Preliminary Efficacy Testing of the Disinfectant MicrobeCare XLP for Potential Use in Military Operational Environments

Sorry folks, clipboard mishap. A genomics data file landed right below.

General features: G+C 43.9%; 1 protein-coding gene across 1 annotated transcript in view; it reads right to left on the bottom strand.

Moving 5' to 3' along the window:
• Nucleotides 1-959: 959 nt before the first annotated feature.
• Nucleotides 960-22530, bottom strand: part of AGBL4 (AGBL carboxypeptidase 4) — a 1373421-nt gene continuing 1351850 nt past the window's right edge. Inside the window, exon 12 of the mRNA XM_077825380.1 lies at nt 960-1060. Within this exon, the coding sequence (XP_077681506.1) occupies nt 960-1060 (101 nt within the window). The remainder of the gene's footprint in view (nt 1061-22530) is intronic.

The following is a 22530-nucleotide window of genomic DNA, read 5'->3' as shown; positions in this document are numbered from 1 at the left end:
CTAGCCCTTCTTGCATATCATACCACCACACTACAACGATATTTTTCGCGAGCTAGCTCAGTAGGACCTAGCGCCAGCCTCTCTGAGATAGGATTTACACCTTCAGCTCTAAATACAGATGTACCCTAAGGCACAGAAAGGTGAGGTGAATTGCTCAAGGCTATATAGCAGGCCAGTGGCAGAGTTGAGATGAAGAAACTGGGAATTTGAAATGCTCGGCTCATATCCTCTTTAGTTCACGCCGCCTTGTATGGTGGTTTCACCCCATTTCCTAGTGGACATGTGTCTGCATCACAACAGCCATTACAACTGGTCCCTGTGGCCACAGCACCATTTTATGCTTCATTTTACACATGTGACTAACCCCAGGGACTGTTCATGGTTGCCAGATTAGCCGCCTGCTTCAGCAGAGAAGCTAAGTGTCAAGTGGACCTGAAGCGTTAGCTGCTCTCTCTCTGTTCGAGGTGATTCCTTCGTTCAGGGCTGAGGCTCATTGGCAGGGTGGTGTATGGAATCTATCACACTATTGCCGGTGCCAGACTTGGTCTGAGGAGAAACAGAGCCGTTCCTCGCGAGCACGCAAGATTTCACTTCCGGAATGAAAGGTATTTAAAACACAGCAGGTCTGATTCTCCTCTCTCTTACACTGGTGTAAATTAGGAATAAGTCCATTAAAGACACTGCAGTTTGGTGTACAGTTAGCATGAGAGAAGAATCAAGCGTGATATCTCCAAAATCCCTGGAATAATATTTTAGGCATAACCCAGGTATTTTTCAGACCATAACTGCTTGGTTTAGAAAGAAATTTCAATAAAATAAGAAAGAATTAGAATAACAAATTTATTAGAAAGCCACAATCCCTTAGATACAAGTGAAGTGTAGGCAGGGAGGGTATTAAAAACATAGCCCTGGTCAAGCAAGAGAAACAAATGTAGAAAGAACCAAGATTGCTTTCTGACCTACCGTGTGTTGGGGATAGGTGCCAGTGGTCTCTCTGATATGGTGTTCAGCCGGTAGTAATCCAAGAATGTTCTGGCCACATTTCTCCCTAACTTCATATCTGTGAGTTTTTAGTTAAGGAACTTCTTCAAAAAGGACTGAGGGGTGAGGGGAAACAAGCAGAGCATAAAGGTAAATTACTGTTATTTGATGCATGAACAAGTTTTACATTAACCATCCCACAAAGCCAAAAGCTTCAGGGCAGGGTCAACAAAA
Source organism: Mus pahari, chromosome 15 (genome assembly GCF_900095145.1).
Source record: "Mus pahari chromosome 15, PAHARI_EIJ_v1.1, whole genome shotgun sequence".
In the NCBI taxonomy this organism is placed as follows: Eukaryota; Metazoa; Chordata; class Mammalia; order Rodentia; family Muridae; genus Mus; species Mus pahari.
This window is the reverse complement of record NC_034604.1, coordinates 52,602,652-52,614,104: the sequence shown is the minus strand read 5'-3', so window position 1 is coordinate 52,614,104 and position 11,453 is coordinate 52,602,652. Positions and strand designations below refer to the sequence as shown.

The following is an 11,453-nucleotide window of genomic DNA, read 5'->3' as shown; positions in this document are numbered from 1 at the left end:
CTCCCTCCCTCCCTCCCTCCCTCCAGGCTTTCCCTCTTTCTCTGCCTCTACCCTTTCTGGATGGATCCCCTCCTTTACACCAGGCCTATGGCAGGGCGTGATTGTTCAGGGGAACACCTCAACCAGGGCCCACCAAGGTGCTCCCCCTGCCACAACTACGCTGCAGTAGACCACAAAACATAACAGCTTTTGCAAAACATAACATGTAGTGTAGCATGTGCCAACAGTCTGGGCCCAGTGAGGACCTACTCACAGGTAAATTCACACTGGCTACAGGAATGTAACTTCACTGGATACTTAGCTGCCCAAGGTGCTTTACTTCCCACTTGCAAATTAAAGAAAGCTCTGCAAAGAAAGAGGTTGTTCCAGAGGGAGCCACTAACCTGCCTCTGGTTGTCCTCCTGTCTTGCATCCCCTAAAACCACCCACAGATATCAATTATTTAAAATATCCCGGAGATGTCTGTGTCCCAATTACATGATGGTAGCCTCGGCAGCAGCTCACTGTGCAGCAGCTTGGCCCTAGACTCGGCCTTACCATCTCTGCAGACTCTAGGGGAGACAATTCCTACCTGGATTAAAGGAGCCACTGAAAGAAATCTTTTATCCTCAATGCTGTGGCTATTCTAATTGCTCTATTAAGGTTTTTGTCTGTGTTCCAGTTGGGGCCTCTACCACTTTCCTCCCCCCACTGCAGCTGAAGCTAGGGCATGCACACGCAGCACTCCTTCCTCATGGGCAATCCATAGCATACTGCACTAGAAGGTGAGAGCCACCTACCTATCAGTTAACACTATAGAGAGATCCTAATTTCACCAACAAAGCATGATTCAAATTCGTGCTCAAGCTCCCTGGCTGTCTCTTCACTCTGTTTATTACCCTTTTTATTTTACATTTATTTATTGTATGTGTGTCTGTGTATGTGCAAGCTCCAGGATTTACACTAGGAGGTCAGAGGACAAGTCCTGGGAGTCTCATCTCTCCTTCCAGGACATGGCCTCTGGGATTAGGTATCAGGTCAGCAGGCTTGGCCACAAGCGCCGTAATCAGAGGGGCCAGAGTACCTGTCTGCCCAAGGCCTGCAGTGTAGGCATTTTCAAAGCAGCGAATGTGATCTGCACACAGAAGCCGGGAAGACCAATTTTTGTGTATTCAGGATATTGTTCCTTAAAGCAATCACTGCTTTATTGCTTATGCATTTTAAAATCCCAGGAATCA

Preliminary Efficacy Testing of the Disinfectant MicrobeCare XLP for Potential Use in Military... Abstract Introduction A safe, easy-to-use, permanently bonded antiseptic that does not require post-exposure bioload reduction but maintains effectiveness over time would have far-reaching implications across multiple industries. Health care is one such arena, particularly in austere military settings where resources are at a premium. MicrobeCare XLP (MicrobeCare, Buffalo Grove, IL, USA) is a commercially available spray-on agent that is advertised to covalently bond to surfaces and provide a long-lasting antimicrobial coating inhospitable to >99.99% of surface microorganisms. A pilot study was devised to gather baseline data regarding product efficacy and laboratory parameters before consideration of extended investigations and military utilization. The product manufacturer recommends bioload reductions before product application, following product application, and after each pathogenic exposure. To investigate the product’s efficacy in circumstances more closely simulating a military operational setting in which post-pathogenic exposure bioload reduction would not be possible, this step was deliberately excluded from the test sequences. Materials and Methods Using autoclaved surgical forceps, growth of Staphylococcus aureus and Acinetobacter baumannii was evaluated in a controlled manner under multiple conditions. Test variations included duration of submersion in the MicrobeCare XLP solution and air-drying and a second autoclave sterilization. Control and treated forceps were exposed to a bacterial suspension and air-dried before being submerged in sterile saline and vortex mixed. The saline solution was serially diluted and plated on tryptic soy agar (TSA) II plates. Plates were incubated for 24 h and bacterial colony-forming units (CFU)/mL were counted. Results Statistical significance was defined according to the American Society for Testing and Materials (ASTM) International passing criteria of 3 Log10 or 99.9% reduction of microorganisms. Additionally, p-values were calculated using two-tailed unpaired two-sample t-tests with unequal variance with a threshold of 0.05. In the S. aureus tests, none of the reduction calculations met the ASTM International passing criteria. In addition, the difference between the means of the colony counts in the MicrobeCare XLP-treated forceps and untreated control forceps was not statistically significant (p-value 0.109). Conversely, in the A. baumannii tests, each of the percent reduction calculations met the ASTM International passing criteria; the difference between the means of the colony counts in the treatment and control groups was statistically significant (p-value 0.008). Conclusion In these independent tests, MicrobeCare XLP effectively prevented growth of A. baumannii but had unpredictable results suppressing S. aureus. These results may relate to inherent properties of the bacteria or autoclave exposure, although the manufacturer asserts that the coating withstands such degradation. Additional testing could be performed using a broader range of microorganisms and exposure to varying conditions including other sterilization methods. INTRODUCTION Significance and Military Relevance MicrobeCare XLP is a commercially available spray-on product that reportedly incorporates quaternary ammonium cations to affect comprehensive bactericidal activity, in addition to directly killing viruses, fungi, and algae. It is marketed as a permanent antimicrobial barrier that can be easily applied to nearly any surface. If this product were to perform as advertised, it would have a myriad of potential applications. Such a tool would be particularly valuable in the operational military environment where pre-treated equipment could improve infection control in settings where traditional sterilization techniques are impractical or impossible. Conceivably, a permanent antimicrobial treatment could reduce or eliminate the need to carry large quantities of antiseptics and water for disinfection aboard MEDEVAC aircraft, freeing up carrying capacity for additional medical supplies or even additional patients. Furthermore, application of such a product to high-traffic or frequently touched areas such as patient litters, operating tables, and surgical instruments could pose an effective means to reduce rates of iatrogenic infection. Given the possibilities raised by the MicrobeCare XLP manufacturers’ claims, we independently evaluated its efficacy specifically without performing post-pathogenic exposure bioload reduction to more closely simulate practical usage in theater. Background and Review of Literature The active ingredient in MicrobeCare XLP is a quaternary ammonium compound (QAC). Various forms of QACs have been used as disinfectants in the food service and health care industries since their introduction in the late 1930s; MicrobeCare claims to incorporate a new and more effective version of this well-established technology. Chemically, QACs are organically substituted ammonium compounds with known bactericidal, virucidal, and fungicidal activity.1 The bactericidal action of these compounds has been attributed to several incompletely characterized mechanisms including denaturation of essential cell proteins and disruption of the cell membrane.2,3 Recent studies have demonstrated that QACs in solution may directly kill microorganisms through a different mechanism than QACs immobilized on a surface. Although QACs in solution are thought to interdigitate over the entire surface of a bacterium, it has been proposed that immobilized QACs cause cell death by inducing lethally strong attractive forces between bacteria and the QAC-coated surface.4 MicrobeCare XLP is a QAC coating that purportedly creates covalent bonds to surfaces where it is applied. A study published by the manufacturer demonstrated that the product retained antimicrobial activity following accelerated age testing equivalent to 12 yr of cleaning at a hospital.5 Despite the long history of QAC use in antimicrobial applications, previous studies have demonstrated variable results regarding their antimicrobial activity. Attempts to reproduce results reported by product manufacturers have been inconsistent and much of the existing literature addressing the efficacy of QACs as disinfectants is dated.6,7,8 Many of these studies were conducted decades ago and may not be applicable to the more recently developed fourth- and fifth-generation QACs. Furthermore, recent studies have demonstrated the development of bacterial resistance against QACs,9 which is an important consideration if MicrobeCare XLP is to be considered for military use. In light of shortcomings in the existing literature and the exciting possibilities raised by the MicrobeCare XLP manufacturer’s claims, we set out to independently evaluate its efficacy against representative Gram-positive and Gram-negative bacteria of medical significance. MATERIALS AND METHODS To investigate the antibacterial efficacy of MicrobeCare XLP, we conducted a pilot study comparing growth of Staphylococcus aureus and Acinetobacter baumannii on surgical forceps using several predetermined cleansing and sterilization sequences. There were several steps that were replicated in each sequence. The initial sterilization procedure remained constant: two identical surgical forceps were sterilized in separate pouches using a Getinge Model 533LS autoclave system (Getinge AB, Gothenburg, Sweden). Sterilization was conducted using wet heat at a pressure of 15 PSI, an internal temperature at peak autoclave of 121°C, and a holding time of 30 min. When the treatment group forceps were submerged in MicrobeCare XLP, a standard 12-mL volume was used. Intermediate steps varied in the duration of submersion in the MicrobeCare XLP solution and air-drying, and whether a second autoclave sterilization was included. These intermediate steps are individually described in more detail below in association with their respective test sequence (S1–9 or A1–6). The final preparation steps were constant. Separately, the treatment and control forceps were each submerged in 12 mL of 1.5 × 106 CFU/mL of bacteria (either S. aureus 25923 or A. baumannii BAA 747) for 30 min and allowed to air-dry for 30 min. After bacterial exposure, each pair of forceps was submerged in 10 mL of 0.9% sterile saline, vortex mixed for 2 min, and removed from the saline. The saline was then serially diluted 1:10 and plated on TSA II 5% sheep blood agar; plates were incubated at 35°C for 24 h in an aerobic environment. Colony counts were then performed. As mentioned previously, the intermediate steps are performed when test alterations occurred. Variations included initial duration of submersion in the MicrobeCare XLP solution (5 or 2 min), length of time spent air-drying (24 h or 2 min), duration of repeat submersion in the MicrobeCare XLP solution (5 or 2 min), time spent air-drying again (5 or 2 min), and whether forceps were autoclaved a second time. The second autoclave exposure was meant to represent bioload reduction as suggested by the manufacturers before equipment use. This was purposefully excluded from most of the test sequences to replicate practical use in a military environment; however, it was included in tests S1–2 and A6. A flowchart illustrating the variations in testing protocols for both the S. aureus and the A. baumannii groups is provided below (Fig. 1). Figure 1. View largeDownload slide Bacterial testing protocol. Figure 1. View largeDownload slide Bacterial testing protocol. For the first S. aureus test (labeled Test S1 in results below), the treatment group forceps were prepared by submersion in MicrobeCare XLP for 5 min followed by a 24-h period of air-drying. Then, the treated forceps were re-submerged in 12 mL of MicrobeCare XLP for 5 min, air-dried for 5 min, and buffed with sterile gauze. The treated forceps were sterilized a second time under the same autoclave conditions after the repeat coating with MicrobeCare XLP before the standard bacterial exposure and isolation steps. This same sequence was duplicated in Test S2. In Tests S3 and S4, the treated forceps were submerged in MicrobeCare XLP for 5 min, air-dried for 24 h, re-submerged in MicrobeCare XLP for 5 min, air-dried for 5 min, and then buffed with sterile gauze before being exposed to S. aureus. In Tests S5, S6, and S7, the treated forceps were submerged in MicrobeCare XLP for 2 min, air-dried for 2 min, re-submerged in MicrobeCare XLP for 2 min, air-dried for 2 min, and then buffed with sterile gauze before bacterial exposure. In Tests S8 and S9, the treated forceps were submerged in MicrobeCare XLP for 5 min, air-dried for 24 h, re-submerged in MicrobeCare XLP for 2 min, air-dried for 2 min, buffed with sterile gauze, and then exposed to S. aureus. For Tests S3 through S9, the treated pairs of forceps were not autoclaved a second time after the initial treatment with MicrobeCare XLP. Following initial autoclave sterilization, A. baumannii growth was tested in a similar manner to that described for S. aureus. In Tests A1 and A2, each forcep was submerged in MicrobeCare XLP for 5 min, air-dried for 24 h, re-submerged in MicrobeCare XLP for 5 min, air-dried for 2 min, buffed with sterile gauze, and then exposed to A. baumannii with subsequent colony counts performed as described above. In Tests A3, A4, and A5, the forceps were submerged in MicrobeCare XLP for 2 min, air-dried for 2 min, re-submerged in MicrobeCare XLP for 2 min, air-dried for 2 min, and then buffed with sterile gauze before A. baumannii exposure. In Test A6, the forceps were submerged in MicrobeCare XLP for 2 min, air-dried for 24 h, re-submerged in MicrobeCare XLP for 2 min, air-dried for 2 min, and buffed with sterile gauze. The A6 test group was the only one to undergo a second autoclave sterilization before A. baumannii exposure. RESULTS In the S. aureus groups, a higher bacterial yield was observed in the untreated controls compared with the MicrobeCare XLP-treated instruments in seven of the nine tests (77.8%, refer to Fig. 1). However, none of the reduction calculations met the American Society for Testing and Materials (ASTM) International passing criteria of 3 Log10 or 99.9%. In two of the nine tests (S1 and S5), increased bacterial growth occurred on the MicrobeCare XLP-treated forceps in comparison with the control forceps. Tests S3 and S4 included the shortest intervals for MicrobeCare XLP submersion and drying times (2 min each for two cycles) and did not undergo a second autoclave sterilization. Reduction calculations for these tests were the highest in the S. aureus groups, although they did not meet the specified requirements (S3 = 99.3% and S4 = 99.6%). Overall, the S. aureus untreated control forceps data set demonstrated particularly low concordance as depicted by Figure 2, with multiple extreme outlier values resulting in a mean (2.41 × 104) outside of the interquartile range. The mean colony count for the S. aureus MicrobeCare XLP-treated group was 8.56 × 103, compared with 2.41 × 104 for the control group; however, the difference was not statistically significant (p-value 0.109 by two-tailed unpaired two-sample t-test with unequal variance). Figure 2. View largeDownload slide S. aureus and A. baumannii colony counts on MicrobeCare XLP-treated and untreated control forceps. Figure 2. View largeDownload slide S. aureus and A. baumannii colony counts on MicrobeCare XLP-treated and untreated control forceps. In contrast, no growth of A. baumannii was observed on the MicrobeCare XLP-treated forceps in any of the tests performed. The overall minimum value in colony counts for the A. baumannii untreated control forcep group belonged to A6, which was the only series in the A. baumannii tests where the forceps underwent two autoclave treatments. The mean of the colony counts from the untreated control forceps was 7.28 × 103 across the six test series. All of the percent reduction calculations met the ASTM International passing criteria; the Log10 values could not be calculated. In addition, the difference between the means of the colony counts in the A. baumannii MicrobeCare XLP-treated forceps and untreated control forcep groups was statistically significant (p-value 0.008 by two-tailed unpaired two-sample t-test with unequal variance). Table I. S. aureus and A. baumannii Colony Counts on MicrobeCare XLP-treated and Untreated Control Forceps S. aureus  A. baumannii  Test series  Colony Counts (CFU/mL)  Reduction Calculations  Test series  Colony Counts (CFU/mL)  Reduction Calculations  Treated forceps  Untreated control forceps  Percent (%)  Log10  Treated forceps  Untreated control forceps  Percent (%)  Log10  S1  2.51 × 104 (max)  3.70 × 103  −578.4  −0.8  A1  0  5.10 × 103  100.0  NA  S2  7.80 × 103  1.00 × 104  22.0  0.1  A2  0  1.44 × 104 (max)  100.0  NA  S3  1.20 × 102  1.66 × 104  99.3  2.1  A3  0  5.50 × 103  100.0  NA  S4  9.00 × 101 (min)  2.32 × 104  99.6  2.4  A4  0  9.70 × 103  100.0  NA  S5  9.20 × 103  1.80 × 103 (min)  −411.1  −0.7  A5  0  6.30 × 103  100.0  NA  S6  1.90 × 102  1.63 × 104  98.8  1.9  A6  0  2.70 × 103 (min)  100.0  NA  S7  9.00 × 103  4.90 × 104 (OL)  81.6  0.7            S8  8.50 × 103  1.65 × 104  48.5  0.3            S9  1.70 × 104  8.00 × 104 (max)  78.8  0.7            Median  8.50 × 103  1.65 × 104      Median  0  5.90 × 103      Mean  8.56 × 103  2.41 × 104      Mean  0  7.28 × 103      S. aureus  A. baumannii  Test series  Colony Counts (CFU/mL)  Reduction Calculations  Test series  Colony Counts (CFU/mL)  Reduction Calculations  Treated forceps  Untreated control forceps  Percent (%)  Log10  Treated forceps  Untreated control forceps  Percent (%)  Log10  S1  2.51 × 104 (max)  3.70 × 103  −578.4  −0.8  A1  0  5.10 × 103  100.0  NA  S2  7.80 × 103  1.00 × 104  22.0  0.1  A2  0  1.44 × 104 (max)  100.0  NA  S3  1.20 × 102  1.66 × 104  99.3  2.1  A3  0  5.50 × 103  100.0  NA  S4  9.00 × 101 (min)  2.32 × 104  99.6  2.4  A4  0  9.70 × 103  100.0  NA  S5  9.20 × 103  1.80 × 103 (min)  −411.1  −0.7  A5  0  6.30 × 103  100.0  NA  S6  1.90 × 102  1.63 × 104  98.8  1.9  A6  0  2.70 × 103 (min)  100.0  NA  S7  9.00 × 103  4.90 × 104 (OL)  81.6  0.7            S8  8.50 × 103  1.65 × 104  48.5  0.3            S9  1.70 × 104  8.00 × 104 (max)  78.8  0.7            Median  8.50 × 103  1.65 × 104      Median  0  5.90 × 103      Mean  8.56 × 103  2.41 × 104      Mean  0  7.28 × 103      Table I. S. aureus and A. baumannii Colony Counts on MicrobeCare XLP-treated and Untreated Control Forceps S. aureus  A. baumannii  Test series  Colony Counts (CFU/mL)  Reduction Calculations  Test series  Colony Counts (CFU/mL)  Reduction Calculations  Treated forceps  Untreated control forceps  Percent (%)  Log10  Treated forceps  Untreated control forceps  Percent (%)  Log10  S1  2.51 × 104 (max)  3.70 × 103  −578.4  −0.8  A1  0  5.10 × 103  100.0  NA  S2  7.80 × 103  1.00 × 104  22.0  0.1  A2  0  1.44 × 104 (max)  100.0  NA  S3  1.20 × 102  1.66 × 104  99.3  2.1  A3  0  5.50 × 103  100.0  NA  S4  9.00 × 101 (min)  2.32 × 104  99.6  2.4  A4  0  9.70 × 103  100.0  NA  S5  9.20 × 103  1.80 × 103 (min)  −411.1  −0.7  A5  0  6.30 × 103  100.0  NA  S6  1.90 × 102  1.63 × 104  98.8  1.9  A6  0  2.70 × 103 (min)  100.0  NA  S7  9.00 × 103  4.90 × 104 (OL)  81.6  0.7            S8  8.50 × 103  1.65 × 104  48.5  0.3            S9  1.70 × 104  8.00 × 104 (max)  78.8  0.7            Median  8.50 × 103  1.65 × 104      Median  0  5.90 × 103      Mean  8.56 × 103  2.41 × 104      Mean  0  7.28 × 103      S. aureus  A. baumannii  Test series  Colony Counts (CFU/mL)  Reduction Calculations  Test series  Colony Counts (CFU/mL)  Reduction Calculations  Treated forceps  Untreated control forceps  Percent (%)  Log10  Treated forceps  Untreated control forceps  Percent (%)  Log10  S1  2.51 × 104 (max)  3.70 × 103  −578.4  −0.8  A1  0  5.10 × 103  100.0  NA  S2  7.80 × 103  1.00 × 104  22.0  0.1  A2  0  1.44 × 104 (max)  100.0  NA  S3  1.20 × 102  1.66 × 104  99.3  2.1  A3  0  5.50 × 103  100.0  NA  S4  9.00 × 101 (min)  2.32 × 104  99.6  2.4  A4  0  9.70 × 103  100.0  NA  S5  9.20 × 103  1.80 × 103 (min)  −411.1  −0.7  A5  0  6.30 × 103  100.0  NA  S6  1.90 × 102  1.63 × 104  98.8  1.9  A6  0  2.70 × 103 (min)  100.0  NA  S7  9.00 × 103  4.90 × 104 (OL)  81.6  0.7            S8  8.50 × 103  1.65 × 104  48.5  0.3            S9  1.70 × 104  8.00 × 104 (max)  78.8  0.7            Median  8.50 × 103  1.65 × 104      Median  0  5.90 × 103      Mean  8.56 × 103  2.41 × 104      Mean  0  7.28 × 103      DISCUSSION Antibacterial Efficacy Differing patterns of growth of S. aureus and A. baumannii were observed following treatment with MicrobeCare XLP in the testing sequences. S. aureus growth was particularly unpredictable: even test pairs that followed identical procedures (i.e., S8 and S9) demonstrated strikingly different results. Notably, growth of at least some S. aureus was detected on the MicrobeCare XLP-treated forceps in every test. Although some of the test series approached the ASTM guidelines for significance (in particular S3 and S4), none met or exceeded the requirements. The A. baumannii tests, in contrast, demonstrated no bacterial growth on the MicrobeCare XLP-treated forceps in any of the six tests performed. It is conceivable that differences in the cell wall structure between the gram-positive S. aureus and the gram-negative A. baumannii could account for these observed differences in MicrobeCare XLP’s efficacy. As discussed above, however, the mechanism of action of quaternary ammonium compounds remains unclear. Testing of other bacterial species would be necessary to draw a broader conclusion about whether or not MicrobeCare XLP is truly more effective at preventing gram-negative than gram-positive bacterial colonization. Logical bacteria to include in further testing could include Enterococcus faecium, Pseudomonas aeruginosa, and Enterobacter spp., which together (along with A. baumannii and S. aureus) compose the ESKAPE pathogens, a group of virulent bacteria that are responsible for the majority of nosocomial infections worldwide and commonly exhibit multi-drug antibiotic resistance.10,11 Influence of Repeat Autoclave Exposure In Tests S1 and S2 of the S. aureus experiments, the surgical forceps were subjected to a second sterilization via autoclave following the application of MicrobeCare XLP, which represented post-treatment bioload reduction. Surprisingly, Test S1 demonstrated a maximum value in colony counts among the MicrobeCare XLP-treated forceps exposed to S. aureus (2.51 × 104). Six of the other seven tests in which the forceps were only autoclaved before the MicrobeCare XLP application demonstrated higher bacterial counts from the untreated controls compared with the treated forceps. Tests S3 and S4 did not undergo a second autoclave sterilization and reduction calculations for these tests were the highest in the S. aureus groups (S3 = 99.3% and S4 = 99.6%). Although the reductions in microorganisms counts never reached the ASTM threshold for significance, these results suggested that MicrobeCare XLP was more effective against S. aureus after only a single autoclave sterilization. However, a similar decrease in efficacy was not observed in the A. baumannii test in which the forceps received two autoclave treatments (Test A6). This test also produced the overall minimum value in colony counts for the A. baumannii untreated control forceps group. We are therefore unable to definitively conclude that the additional autoclave exposure was the cause of the increased bacterial growth observed in the treatment group of S. aureus Tests S1, and the insignificant reduction of microorganisms in S2, based on these results alone. Additionally, the manufacturer offers data supporting the assertion that a MicrobeCare XLP coating can withstand a wide range of hospital-setting-cleansing practices such as routine terminal cleanings with a quaternary disinfectant,12 in addition to a variety of commonly used commercial disinfectant wipes and solutions including full-strength bleach.5 Given the inconsistencies between the manufacturer’s reports, the results obtained in our study, and historical data showing that QACs degrade over time,13 further testing is warranted to determine the efficacy of this product throughout different cleansing and sterilization procedures. Specifically, the addition of another commercially available disinfectant in a positive control group may be considered. Potential Impact of Post-exposure Bioload Reduction Although our group tested the MicrobeCare XLP product in a manner similar to other tests referenced in the product’s executive summary, we did not perform a bioload reduction step following pathogenic exposure as recommended. Our methodology specifically withheld this step as we were interested in the product’s use in resource-limited settings where post-exposure bioload reduction may be impractical or impossible. It is possible that the lack of bioload reduction following bacterial exposure limited the effectiveness of the product. This tertiary bioload reduction step may be incorporated into additional protocols to make a conclusion about its necessity and to represent typical clinical use. CONCLUSION During our evaluation of MicrobeCare XLP, we observed that the product was effective in preventing colonization by A. baumannii in several predetermined laboratory scenarios; the reduction in microorganisms between the treated and untreated control groups met both the ASTM International passing criteria and the traditional threshold of statistical significance. MicrobeCare XLP treatment did not lead to a statistically significant reduction of S. aureus by either calculation. Further testing of this product is warranted to fully evaluate its practical utility in a military operational environment. Additional studies could include a control group that undergoes post-exposure microbial load reduction, another disinfectant as a positive control, a wider range of health-care-associated pathogenic organisms, as well as other cleansing and sterilization processes. Funding Funding for this project was provided by the United States Air Force Clinical Investigator Program at the 59 Medical Wing at JBSA-Lackland, TX, and all laboratory evaluation was conducted at the 59th Clinical Research Division Laboratory at the 59th Medical Wing, JBSA-Lackland, TX. References 1 Rutala WA, Weber DJ, the Healthcare Infection Control Practices Advisory Committee (HICPAC). Guideline for disinfection and sterilization in healthcare facilities ( 2008). Centers for Disease Control and Prevention. https://www.cdc.gov/infectioncontrol/guidelines/Disinfection/index.html. Accessed October 26, 2017. 2 Merianos JJ: Surface-active agents. In: Disinfection, Sterilization, and Preservation , pp 283– 320. Edited by Block SS Philadelphia, PA, Lippincott Williams & Wilkins, 2001. 3 Petrocci AN: Surface active agents: quaternary ammonium compounds. In: Disinfection, Sterilization, and Preservation , pp 309– 29. Edited by Block SS, Philadelphia, PA, Lea & Febiger, 1983. 4 Asri LATW, Crismaru M, Roest S, Chen Y, Ivashenko O, Rudolf P, Tiller JC, van der Mei HC, Loontjens TJ A, Busscher HJ: A shape-adaptive, antibacterial-coating of immobilized quaternary-ammonium compounds tethered on hyperbranched polyurea and its mechanism of action. Adv Funct Mater  2014; 24: 346– 55. Google Scholar CrossRef Search ADS   5 Accelerated age testing with MicrobeCare with Ohio medical push to set suction regulators. MicrobeCareTM website. http://www.microbecare.com/wp-content/uploads/2015/10/Accelerated-Age-Testing-with-MicrobeCare.pdf. Accessed October 24, 2017. 6 Rutala WA, Cole EC: Ineffectiveness of hospital disinfectants against bacteria: a collaborative study. Infect Control  1987; 8: 501– 6. Google Scholar CrossRef Search ADS PubMed  7 Cole EC, Rutala WA, Samsa GP.: Disinfectant testing using a modified use-dilution method: collaborative study. J Assoc Off Anal Chem  1988; 71: 1187– 94. Google Scholar PubMed  8 Rutala WA, Cole EC, Wannamaker NS, Weber DJ: Inactivation of Mycobacterium tuberculosis and Mycobacterium bovis by 14 hospital disinfectants. Am J Med  1991; 91: 267S– 71S. Google Scholar CrossRef Search ADS PubMed  9 Jennings MC, Buttaro BA, Minbiole KPC, Wuest WM: Bioorganic investigation of multicationic antimicrobials to combat QAC-resistant Staphylococcus aureus. ACS Infect Dis  2015; 1( 7): 304– 9. Google Scholar CrossRef Search ADS PubMed  10 Boucher HW, Talbot GH, Bradley JS, Edwards JE, Gilbert D, Rice LB, Scheld M, Spellberg B, Bartlett J: Bad bugs, no drugs: no ESKAPE! An update from the Infectious Diseases Society of America. Clin Infect Dis  2009; 48( 1): 1– 12. Google Scholar CrossRef Search ADS PubMed  11 Santajit S, Indrawattana N: Mechanisms of antimicrobial resistance in ESKAPE pathogens. BioMed Res Int  2016; 2016: 2475067. Google Scholar CrossRef Search ADS PubMed  12 Lewis BD, Spencer M, Rossi PJ, Lee CJ, Brown KR, Malinowski M, Seabrook GR, Edmiston CE Jr: Assessment of an innovative antimicrobial surface disinfectant in the operating room environment using adenosine triphosphate bioluminescence assay. Am J Infect Control  2015; 43( 3): 283– 5. MicrobeCareTM website. http://www.microbecare.com/wp-content/uploads/2016/07/Lewis-et-al-2015-Am-J-Infection-Control.pdf. Accessed October 24, 2017. Google Scholar CrossRef Search ADS PubMed  13 Tezel U, Pavlostathis SG: Quaternary ammonium disinfectants: microbial adaptation, degradation and ecology. Curr Opin Biotechnol  2015; 33: 296– 304. Google Scholar CrossRef Search ADS PubMed  Author notes Opinions expressed are those of the authors and are not to be construed as official or as representing those of the U.S. Army, U.S. Air Force, the Department of Defense, or the U.S. Government. Mention of trade names, commercial products, or organizations does not imply endorsement by the U.S. Government. Published by Oxford University Press on behalf of the Association of Military Surgeons of the United States 2018. This work is written by (a) US Government employee(s) and is in the public domain in the US. http://www.deepdyve.com/assets/images/DeepDyve-Logo-lg.png Military Medicine Oxford University Press